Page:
By Anne Russell Bramlett, MS, CCC/SLP

Many of our children on the autism spectrum use echolalia, which is the repetition of another’s speech that occurs either immediately, or even later, after the original production. According to Barry Prizant (1987) echolalia is characteristic of least 85% of children with autism who acquire speech. In the past, it was sometimes suggested that this verbal behavior should be extinguished since it appeared non-meaningful. However, many now think that echolalia does serve a purpose for the individual with autism. It communicates to us certain things about how they may be feeling or what they may be trying to say. Many of us have experienced our child saying, “Do you want a cookie?”, when they wanted a cookie. They were echoing our past question that related to a desired outcome. Instead of ignoring this, we might want to think about how we can shape this behavior into a more typical communication.

Here are some thoughts and ideas taken from a chapter in Kathleen Ann Quill’s excellent book, Teaching Children with Autism. The chapter, co-authored by Patrick J. Rydell and Barry M. Prizant, is titled, Assessment and Intervention Strategies for Children Who Use Echolalia.

Intervention Strategies

Modification of environment – “echolalia increases in highly challenging environments that cause confusion or disorganization, thus competing with a child’s use of communicative acts”. “Transitions, interruptions in routine, unstructured time may all increase echolalia, especially when the child is unable to anticipate or predict the behavior and expectations of others or their role in the activity.”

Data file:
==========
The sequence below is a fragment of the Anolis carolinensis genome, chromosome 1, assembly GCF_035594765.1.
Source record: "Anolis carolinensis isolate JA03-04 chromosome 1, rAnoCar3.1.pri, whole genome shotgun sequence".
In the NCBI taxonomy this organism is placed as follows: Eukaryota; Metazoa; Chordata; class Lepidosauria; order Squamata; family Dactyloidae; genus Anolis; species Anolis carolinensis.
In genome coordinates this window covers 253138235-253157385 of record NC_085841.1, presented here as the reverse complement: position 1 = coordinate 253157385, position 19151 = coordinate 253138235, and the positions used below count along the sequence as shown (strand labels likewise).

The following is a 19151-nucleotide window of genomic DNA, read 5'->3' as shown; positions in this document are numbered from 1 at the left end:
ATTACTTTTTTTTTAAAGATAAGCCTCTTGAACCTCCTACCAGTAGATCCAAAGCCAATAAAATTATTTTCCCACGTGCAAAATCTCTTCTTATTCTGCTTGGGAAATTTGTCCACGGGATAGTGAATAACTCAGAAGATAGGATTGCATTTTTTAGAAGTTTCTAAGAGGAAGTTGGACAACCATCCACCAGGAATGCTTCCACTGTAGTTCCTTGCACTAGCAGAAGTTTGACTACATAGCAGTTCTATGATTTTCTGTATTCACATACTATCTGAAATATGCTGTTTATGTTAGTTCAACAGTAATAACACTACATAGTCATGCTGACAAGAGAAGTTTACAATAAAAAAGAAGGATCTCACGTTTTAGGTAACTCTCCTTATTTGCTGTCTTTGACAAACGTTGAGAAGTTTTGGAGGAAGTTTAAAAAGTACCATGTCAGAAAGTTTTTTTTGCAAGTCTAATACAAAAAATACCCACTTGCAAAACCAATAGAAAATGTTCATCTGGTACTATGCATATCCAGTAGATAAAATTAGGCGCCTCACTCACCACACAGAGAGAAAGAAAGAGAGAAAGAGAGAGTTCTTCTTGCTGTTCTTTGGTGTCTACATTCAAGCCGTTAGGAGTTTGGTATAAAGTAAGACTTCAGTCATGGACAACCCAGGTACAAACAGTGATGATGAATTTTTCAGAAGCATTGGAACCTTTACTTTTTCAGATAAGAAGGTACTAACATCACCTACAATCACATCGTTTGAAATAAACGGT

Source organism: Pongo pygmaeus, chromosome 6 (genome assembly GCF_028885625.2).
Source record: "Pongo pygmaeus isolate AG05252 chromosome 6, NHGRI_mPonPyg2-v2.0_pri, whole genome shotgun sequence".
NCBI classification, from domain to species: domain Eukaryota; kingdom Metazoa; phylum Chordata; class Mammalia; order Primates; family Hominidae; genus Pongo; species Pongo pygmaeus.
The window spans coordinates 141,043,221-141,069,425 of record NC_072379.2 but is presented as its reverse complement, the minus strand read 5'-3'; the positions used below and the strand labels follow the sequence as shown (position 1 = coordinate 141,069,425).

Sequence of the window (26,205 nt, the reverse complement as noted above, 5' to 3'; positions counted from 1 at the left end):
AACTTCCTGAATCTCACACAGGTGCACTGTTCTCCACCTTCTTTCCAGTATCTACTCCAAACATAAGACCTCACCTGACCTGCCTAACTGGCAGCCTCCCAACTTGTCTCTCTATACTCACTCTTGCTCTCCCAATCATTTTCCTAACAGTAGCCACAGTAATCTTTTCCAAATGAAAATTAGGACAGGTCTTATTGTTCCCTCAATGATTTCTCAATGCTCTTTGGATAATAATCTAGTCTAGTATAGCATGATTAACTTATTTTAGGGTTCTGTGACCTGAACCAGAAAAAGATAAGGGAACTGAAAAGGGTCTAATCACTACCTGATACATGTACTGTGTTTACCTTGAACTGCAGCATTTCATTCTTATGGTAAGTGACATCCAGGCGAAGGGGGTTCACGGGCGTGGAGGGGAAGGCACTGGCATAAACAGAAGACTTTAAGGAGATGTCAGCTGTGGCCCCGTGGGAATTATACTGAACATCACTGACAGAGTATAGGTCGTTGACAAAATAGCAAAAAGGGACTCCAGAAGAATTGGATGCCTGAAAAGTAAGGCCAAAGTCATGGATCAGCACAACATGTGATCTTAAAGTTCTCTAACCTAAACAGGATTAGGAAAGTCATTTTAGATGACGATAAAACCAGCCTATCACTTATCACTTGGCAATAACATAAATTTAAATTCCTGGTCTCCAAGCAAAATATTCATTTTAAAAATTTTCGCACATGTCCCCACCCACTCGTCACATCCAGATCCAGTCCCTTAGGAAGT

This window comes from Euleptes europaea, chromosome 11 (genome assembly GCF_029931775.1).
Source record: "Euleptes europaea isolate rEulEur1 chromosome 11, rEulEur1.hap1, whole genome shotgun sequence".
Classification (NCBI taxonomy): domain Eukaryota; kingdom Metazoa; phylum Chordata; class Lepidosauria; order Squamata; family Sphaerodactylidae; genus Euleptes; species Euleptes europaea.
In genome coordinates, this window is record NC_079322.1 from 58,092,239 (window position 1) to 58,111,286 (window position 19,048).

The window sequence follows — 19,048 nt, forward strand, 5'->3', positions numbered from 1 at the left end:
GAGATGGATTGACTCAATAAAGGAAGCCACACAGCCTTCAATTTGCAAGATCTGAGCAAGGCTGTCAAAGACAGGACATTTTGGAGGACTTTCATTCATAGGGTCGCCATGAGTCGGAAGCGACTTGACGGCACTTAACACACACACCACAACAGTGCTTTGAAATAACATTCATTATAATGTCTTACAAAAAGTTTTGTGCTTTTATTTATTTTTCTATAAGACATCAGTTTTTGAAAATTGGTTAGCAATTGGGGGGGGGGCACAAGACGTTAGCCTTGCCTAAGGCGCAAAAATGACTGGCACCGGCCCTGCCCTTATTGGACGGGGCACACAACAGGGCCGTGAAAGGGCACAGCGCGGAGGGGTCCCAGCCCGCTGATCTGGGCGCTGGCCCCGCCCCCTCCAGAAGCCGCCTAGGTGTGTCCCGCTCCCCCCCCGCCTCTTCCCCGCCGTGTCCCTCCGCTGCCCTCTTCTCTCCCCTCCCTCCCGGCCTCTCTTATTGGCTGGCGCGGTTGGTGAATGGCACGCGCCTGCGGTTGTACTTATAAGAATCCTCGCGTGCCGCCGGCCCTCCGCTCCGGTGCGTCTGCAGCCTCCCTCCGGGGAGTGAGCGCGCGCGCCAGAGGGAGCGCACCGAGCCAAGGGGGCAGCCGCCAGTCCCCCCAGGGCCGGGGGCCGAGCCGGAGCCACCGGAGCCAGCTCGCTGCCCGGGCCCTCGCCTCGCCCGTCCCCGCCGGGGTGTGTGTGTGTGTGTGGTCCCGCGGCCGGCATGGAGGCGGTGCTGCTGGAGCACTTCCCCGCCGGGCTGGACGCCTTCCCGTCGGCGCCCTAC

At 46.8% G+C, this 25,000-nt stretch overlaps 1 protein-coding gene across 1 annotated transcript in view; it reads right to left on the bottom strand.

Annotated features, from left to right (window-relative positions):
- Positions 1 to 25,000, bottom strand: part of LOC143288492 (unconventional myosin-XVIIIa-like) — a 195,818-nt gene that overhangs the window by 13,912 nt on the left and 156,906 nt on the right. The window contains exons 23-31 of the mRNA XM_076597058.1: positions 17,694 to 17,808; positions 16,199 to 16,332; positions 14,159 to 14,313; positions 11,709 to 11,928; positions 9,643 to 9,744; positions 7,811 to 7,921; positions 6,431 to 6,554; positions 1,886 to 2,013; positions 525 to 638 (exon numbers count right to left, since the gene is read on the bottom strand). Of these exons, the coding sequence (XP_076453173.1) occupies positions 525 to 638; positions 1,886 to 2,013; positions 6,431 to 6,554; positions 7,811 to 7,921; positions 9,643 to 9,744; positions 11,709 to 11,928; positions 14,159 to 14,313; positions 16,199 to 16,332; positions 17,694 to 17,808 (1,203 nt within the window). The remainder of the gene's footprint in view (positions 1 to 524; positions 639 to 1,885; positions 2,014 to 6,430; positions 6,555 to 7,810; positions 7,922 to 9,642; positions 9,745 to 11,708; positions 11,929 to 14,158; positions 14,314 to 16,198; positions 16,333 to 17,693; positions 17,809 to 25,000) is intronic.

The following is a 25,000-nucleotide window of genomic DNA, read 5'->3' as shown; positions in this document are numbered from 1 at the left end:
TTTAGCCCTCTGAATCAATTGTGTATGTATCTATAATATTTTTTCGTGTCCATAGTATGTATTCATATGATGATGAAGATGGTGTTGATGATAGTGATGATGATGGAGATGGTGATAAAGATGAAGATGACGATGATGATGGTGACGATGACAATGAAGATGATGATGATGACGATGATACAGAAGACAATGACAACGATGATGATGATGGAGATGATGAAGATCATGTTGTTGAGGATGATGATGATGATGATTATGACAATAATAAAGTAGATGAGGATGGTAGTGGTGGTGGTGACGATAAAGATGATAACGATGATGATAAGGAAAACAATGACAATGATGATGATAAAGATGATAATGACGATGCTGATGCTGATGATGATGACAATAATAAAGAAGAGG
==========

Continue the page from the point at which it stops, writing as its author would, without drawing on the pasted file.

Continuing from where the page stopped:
Simplified language input – “Echolalia is more likely to be produced when the child does not understand preceding utterances.” Language input must be consistent with child’s language comprehension (not always as high as verbal expression).

Use a facilitative style as opposed to a directive style – expanding on a child’s utterance, commenting, asking questions about what the child is doing puts less of a “cognitive, social and linguistic demand” on a child than directives, “wh” questions, yes/no type questions do. When there is an increase in echolalia, this might signal a need to change the style for a while and model some of the more “directive” type utterances. Also using picture or written cues might help when a child seems overloaded.

Modeling – Model utterances relevant to activities and objects you are working with. Phrases should be at or only slightly higher in linguistic complexity and length than the child’s present ability, thus increasing the likelihood that the phrase will be understood and used appropriately. It is also good to model from the child’s perspective, “I’m thirsty”, while getting a drink, instead of “Are you thirsty?”

Through understanding a little more about echolalia and some common strategies to use when it occurs communication partners will have ideas of how to use this unique characteristic of ASD as a means of increasing appropriate, meaningful verbal expression.